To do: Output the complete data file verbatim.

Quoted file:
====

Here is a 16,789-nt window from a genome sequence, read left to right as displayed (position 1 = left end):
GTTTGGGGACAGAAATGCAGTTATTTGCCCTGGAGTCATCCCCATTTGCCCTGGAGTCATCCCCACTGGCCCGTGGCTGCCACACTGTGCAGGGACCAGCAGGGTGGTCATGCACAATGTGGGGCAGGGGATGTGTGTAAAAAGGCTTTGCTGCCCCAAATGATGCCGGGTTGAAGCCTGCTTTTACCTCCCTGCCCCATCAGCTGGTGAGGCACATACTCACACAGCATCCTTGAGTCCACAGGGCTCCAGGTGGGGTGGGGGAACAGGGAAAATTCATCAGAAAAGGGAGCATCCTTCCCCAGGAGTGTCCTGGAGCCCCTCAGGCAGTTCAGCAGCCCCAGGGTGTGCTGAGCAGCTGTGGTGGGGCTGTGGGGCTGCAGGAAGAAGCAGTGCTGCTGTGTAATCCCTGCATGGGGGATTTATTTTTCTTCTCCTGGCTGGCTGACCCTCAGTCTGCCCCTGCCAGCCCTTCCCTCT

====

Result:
Here is a 16,789-nt window from a genome sequence, read left to right as displayed (position 1 = left end):
GTTTGGGGACAGAAATGCAGTTATTTGCCCTGGAGTCATCCCCATTTGCCCTGGAGTCATCCCCACTGGCCCGTGGCTGCCACACTGTGCAGGGACCAGCAGGGTGGTCATGCACAATGTGGGGCAGGGGATGTGTGTAAAAAGGCTTTGCTGCCCCAAATGATGCCGGGTTGAAGCCTGCTTTTACCTCCCTGCCCCATCAGCTGGTGAGGCACATACTCACACAGCATCCTTGAGTCCACAGGGCTCCAGGTGGGGTGGGGGAACAGGGAAAATTCATCAGAAAAGGGAGCATCCTTCCCCAGGAGTGTCCTGGAGCCCCTCAGGCAGTTCAGCAGCCCCAGGGTGTGCTGAGCAGCTGTGGTGGGGCTGTGGGGCTGCAGGAAGAAGCAGTGCTGCTGTGTAATCCCTGCATGGGGGATTTATTTTTCTTCTCCTGGCTGGCTGACCCTCAGTCTGCCCCTGCCAGCCCTTCCCTCT